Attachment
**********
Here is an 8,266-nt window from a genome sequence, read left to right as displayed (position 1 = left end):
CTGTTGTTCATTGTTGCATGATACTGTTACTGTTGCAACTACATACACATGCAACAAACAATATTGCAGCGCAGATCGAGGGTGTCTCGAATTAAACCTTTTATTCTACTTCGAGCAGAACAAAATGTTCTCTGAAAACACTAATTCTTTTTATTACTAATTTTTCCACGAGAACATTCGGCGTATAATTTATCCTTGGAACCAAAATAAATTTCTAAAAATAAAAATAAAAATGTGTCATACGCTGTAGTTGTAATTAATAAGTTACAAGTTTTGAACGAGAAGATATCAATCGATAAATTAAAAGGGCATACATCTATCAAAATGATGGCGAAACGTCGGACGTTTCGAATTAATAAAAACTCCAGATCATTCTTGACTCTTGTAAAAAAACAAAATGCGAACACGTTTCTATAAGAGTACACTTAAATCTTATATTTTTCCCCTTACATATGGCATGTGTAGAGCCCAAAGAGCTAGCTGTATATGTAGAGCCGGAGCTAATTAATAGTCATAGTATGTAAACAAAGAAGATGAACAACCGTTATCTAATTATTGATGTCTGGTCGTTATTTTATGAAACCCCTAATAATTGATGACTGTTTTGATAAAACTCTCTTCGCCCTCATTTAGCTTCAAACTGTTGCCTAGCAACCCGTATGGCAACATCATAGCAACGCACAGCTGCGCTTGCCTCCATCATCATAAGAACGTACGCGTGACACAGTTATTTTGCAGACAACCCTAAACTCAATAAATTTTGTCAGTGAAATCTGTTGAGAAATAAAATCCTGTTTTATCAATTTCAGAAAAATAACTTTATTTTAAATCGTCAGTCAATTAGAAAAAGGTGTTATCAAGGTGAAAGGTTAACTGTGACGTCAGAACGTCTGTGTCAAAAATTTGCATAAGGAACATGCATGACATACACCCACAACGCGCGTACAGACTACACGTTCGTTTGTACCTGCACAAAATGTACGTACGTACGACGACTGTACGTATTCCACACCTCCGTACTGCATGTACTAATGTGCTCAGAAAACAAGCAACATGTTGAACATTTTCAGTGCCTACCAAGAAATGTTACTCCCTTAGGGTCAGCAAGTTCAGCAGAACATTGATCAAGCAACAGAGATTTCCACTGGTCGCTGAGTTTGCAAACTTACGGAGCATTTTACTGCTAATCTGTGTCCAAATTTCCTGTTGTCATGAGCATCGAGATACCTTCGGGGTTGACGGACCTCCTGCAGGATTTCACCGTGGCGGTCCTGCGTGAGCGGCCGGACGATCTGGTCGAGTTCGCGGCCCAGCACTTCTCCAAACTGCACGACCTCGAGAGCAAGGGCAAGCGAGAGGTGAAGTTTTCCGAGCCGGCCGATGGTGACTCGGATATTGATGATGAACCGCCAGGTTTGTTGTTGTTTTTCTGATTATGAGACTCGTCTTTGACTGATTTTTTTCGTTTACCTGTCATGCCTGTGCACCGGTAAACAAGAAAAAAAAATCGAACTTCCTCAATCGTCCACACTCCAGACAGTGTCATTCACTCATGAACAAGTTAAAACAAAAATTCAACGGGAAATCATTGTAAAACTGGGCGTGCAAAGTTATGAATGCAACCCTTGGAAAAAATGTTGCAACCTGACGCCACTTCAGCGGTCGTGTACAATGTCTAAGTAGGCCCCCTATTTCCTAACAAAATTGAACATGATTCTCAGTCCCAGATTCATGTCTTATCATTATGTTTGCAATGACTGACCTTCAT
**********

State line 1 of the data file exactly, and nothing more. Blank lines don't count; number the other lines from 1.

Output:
Here is an 8,266-nt window from a genome sequence, read left to right as displayed (position 1 = left end):